1/08/2003

Busier at work today, which is good as busier = more money. Against Gravity is quietly percolating in my brain.

I have a theory.

The theory is that writing a coherent plot outline is a bit like playing chess, where when you start a game the available options for making moves are extremely wide, and it's impossible to predict the final outcome. Right? But, like a plot outline, the further on you get, the fewer the possible moves you can make before checkmate. At that point, you can try and predict the end if you like - somebody's going to win, either way; that's the end. But the difference between a chess game and a plot outline is, exactly which moves you make to get from chapter six of a ten chapter outline to your expected ending can be harder to predict. Or you can make out the vague notion of events, but find it harder to write them since you're constrained by events in the previous chapters.

At least, unlike chess, you can go back and make changes. Try that next time you're playing chess, you'll get a smack upside of the head from your opponent.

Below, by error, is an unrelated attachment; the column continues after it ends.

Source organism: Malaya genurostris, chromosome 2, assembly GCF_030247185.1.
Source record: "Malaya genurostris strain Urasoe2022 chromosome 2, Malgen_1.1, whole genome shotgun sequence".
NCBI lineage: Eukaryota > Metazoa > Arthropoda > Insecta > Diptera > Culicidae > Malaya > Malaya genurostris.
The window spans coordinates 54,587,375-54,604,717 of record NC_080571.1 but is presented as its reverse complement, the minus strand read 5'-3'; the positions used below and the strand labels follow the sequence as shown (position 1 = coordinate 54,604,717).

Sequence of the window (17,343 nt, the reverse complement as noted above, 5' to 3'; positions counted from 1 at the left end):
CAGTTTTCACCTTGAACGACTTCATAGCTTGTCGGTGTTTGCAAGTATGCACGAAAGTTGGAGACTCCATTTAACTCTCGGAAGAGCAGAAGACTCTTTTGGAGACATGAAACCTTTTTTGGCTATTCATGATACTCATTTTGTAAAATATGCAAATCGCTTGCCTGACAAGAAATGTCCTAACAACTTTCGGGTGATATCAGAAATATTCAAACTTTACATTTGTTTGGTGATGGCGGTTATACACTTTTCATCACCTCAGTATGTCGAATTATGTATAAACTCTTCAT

I was surprised and really quite delighted to find that William Gibson is now keeping an online blog over at his website. People tend to focus on the cyberpunk elements of his writing, but one of the better reasons for him to be as famous as he is is his undeniable artistry with the language and the evocative imagery of words he uses to describe his created words. This comes out too in the blog. Although one does rather suspect the prodding hand of a publisher eager to make use of currently fashionable promotional tools when he just has a new novel out.

On a local note; reports of a big cat on the loose somewhere in Scotland keep making me wish the BBC could find some wobbly curmudgeon with a knobbly walking-stick and a good line in Hammer dialogue to interview, preferably someone with big bushy eyebrows and a dead deer slung over his shoulder, to interview: "aar, there be beasts in the hills, laddie, and things beyond yer English ken ... and stay away from the auld castle ..."
Post a Comment